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Broken homes behind youth crime

PUBLISHED: 21:10 18 December 2002 | UPDATED: 13:12 03 March 2010

BROKEN homes lie at the heart of youth offending, according to a new review of Suffolk cases.

Family relationships breaking down top the reasons why of young people commit crime and are referred to the Youth Offending Service.

BROKEN homes is the root of youth offending, according to a new review of Suffolk cases.

Family relationships breaking down top the reasons why of young people commit crime and are referred to the Youth Offending Service.

The fact was revealed by Allister Hart, YOS locality manager for the Southern area at a meeting of the Ipswich Crime and Disorder Reduction partnership this week .

Mr Hart said the YOS had been running for three years and had dealt with 432 young offenders. That equates to 3.6 per cent of Ipswich's population of young people, although some came from areas like Woodbridge and Felixstowe, and some were repeat offenders.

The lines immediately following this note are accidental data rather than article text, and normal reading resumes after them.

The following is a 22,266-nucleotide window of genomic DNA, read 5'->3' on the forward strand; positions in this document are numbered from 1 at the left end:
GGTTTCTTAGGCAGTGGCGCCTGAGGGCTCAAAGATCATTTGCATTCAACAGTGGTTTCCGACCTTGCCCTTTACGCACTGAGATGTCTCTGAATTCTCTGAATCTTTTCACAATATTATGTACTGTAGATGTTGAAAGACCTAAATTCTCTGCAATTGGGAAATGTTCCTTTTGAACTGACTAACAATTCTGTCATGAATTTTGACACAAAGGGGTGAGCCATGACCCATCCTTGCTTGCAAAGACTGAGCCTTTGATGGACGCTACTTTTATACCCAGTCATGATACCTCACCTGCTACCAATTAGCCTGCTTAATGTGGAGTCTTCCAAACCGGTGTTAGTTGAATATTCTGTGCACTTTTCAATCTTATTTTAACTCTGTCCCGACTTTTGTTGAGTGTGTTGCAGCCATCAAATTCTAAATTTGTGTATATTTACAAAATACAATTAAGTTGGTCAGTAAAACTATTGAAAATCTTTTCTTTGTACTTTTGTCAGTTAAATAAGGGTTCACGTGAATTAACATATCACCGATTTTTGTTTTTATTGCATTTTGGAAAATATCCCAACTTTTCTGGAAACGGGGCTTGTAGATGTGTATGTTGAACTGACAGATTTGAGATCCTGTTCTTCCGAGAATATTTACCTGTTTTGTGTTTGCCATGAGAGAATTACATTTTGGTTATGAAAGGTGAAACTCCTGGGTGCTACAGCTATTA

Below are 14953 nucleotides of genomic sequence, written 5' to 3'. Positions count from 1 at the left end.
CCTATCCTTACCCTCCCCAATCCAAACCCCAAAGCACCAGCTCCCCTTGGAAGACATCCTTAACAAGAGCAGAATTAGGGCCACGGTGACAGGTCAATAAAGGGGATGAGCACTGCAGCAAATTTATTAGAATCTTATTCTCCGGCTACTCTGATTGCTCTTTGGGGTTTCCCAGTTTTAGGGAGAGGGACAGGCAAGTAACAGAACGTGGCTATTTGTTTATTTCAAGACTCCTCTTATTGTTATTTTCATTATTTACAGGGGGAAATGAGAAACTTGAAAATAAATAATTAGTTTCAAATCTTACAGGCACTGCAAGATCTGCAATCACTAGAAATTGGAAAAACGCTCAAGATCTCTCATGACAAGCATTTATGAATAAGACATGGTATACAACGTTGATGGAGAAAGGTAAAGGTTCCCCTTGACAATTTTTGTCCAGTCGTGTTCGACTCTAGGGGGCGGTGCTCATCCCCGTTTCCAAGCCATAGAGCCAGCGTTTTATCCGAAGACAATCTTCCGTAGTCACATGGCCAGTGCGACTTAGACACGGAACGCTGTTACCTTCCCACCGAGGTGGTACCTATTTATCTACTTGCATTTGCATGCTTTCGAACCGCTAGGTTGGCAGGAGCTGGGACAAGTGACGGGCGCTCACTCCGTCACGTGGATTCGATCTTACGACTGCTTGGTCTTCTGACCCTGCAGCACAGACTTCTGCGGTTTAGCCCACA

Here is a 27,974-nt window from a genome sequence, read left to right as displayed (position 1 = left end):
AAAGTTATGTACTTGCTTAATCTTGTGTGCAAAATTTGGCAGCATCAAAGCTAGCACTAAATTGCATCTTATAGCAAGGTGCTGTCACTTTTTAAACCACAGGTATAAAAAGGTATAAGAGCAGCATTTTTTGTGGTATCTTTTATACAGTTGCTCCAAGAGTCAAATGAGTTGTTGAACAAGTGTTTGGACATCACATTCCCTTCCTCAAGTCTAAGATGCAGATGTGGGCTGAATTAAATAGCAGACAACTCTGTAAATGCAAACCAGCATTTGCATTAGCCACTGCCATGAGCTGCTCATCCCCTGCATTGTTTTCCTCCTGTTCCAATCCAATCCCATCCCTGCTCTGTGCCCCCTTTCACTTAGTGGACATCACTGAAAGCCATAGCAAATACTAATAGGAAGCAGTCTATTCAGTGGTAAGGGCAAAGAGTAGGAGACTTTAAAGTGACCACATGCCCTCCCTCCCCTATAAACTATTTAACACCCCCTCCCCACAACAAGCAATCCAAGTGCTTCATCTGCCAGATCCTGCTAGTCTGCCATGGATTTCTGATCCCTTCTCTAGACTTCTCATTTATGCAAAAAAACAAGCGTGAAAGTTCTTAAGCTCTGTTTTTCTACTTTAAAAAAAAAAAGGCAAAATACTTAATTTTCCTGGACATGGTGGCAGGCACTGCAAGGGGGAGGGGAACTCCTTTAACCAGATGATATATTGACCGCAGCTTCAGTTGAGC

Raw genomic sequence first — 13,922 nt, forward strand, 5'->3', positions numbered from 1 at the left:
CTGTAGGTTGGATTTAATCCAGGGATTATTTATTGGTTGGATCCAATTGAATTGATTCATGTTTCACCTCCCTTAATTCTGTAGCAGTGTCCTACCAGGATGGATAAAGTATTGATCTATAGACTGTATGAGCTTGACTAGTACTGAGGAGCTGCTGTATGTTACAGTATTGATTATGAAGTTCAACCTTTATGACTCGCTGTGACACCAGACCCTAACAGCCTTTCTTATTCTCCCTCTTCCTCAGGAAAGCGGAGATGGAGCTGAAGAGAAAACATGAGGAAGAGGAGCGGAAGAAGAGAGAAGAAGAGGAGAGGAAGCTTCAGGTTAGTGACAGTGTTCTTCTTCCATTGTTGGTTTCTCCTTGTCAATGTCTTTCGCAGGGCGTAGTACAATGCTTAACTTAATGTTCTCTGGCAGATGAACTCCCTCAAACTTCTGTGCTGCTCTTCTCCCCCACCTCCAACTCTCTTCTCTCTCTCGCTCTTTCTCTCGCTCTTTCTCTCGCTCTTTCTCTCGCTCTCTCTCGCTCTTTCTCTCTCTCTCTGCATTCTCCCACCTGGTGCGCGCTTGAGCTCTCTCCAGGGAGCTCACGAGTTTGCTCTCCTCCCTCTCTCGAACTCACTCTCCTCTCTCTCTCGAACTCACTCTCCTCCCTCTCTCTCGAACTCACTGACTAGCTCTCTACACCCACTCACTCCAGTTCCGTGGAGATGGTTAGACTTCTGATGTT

Mr Hart said: "Our limited analysis of persistent young offenders shows the biggest impact on their offending is family relationships, then pressure put on them by peers. Then behind that is lack of education - only 23pc were in fulltime education, which means 77pc are not in school."

Richard Middleton, from the People at the Centre of Ipswich group, said the Children's Fund was involved in a plan to develop three drop-in centres for youngsters at Whitehouse, Chantry and Queen's Way, to keep them away from crime.

Persistent young offenders in Suffolk wait longer than others anywhere else in the country for sentencing.

It took an average of 97 days between arrest and sentencing in Suffolk, between April and June, according to latest figures released by the Lord Chancellor's department.

In Norfolk the figure was just 61, and dropped to as low as 36 in Wiltshire. The average for the whole country was 68.

However Suffolk improved between July and September, when the wait dropped to 81 days - still higher than 2001's national average of 77.

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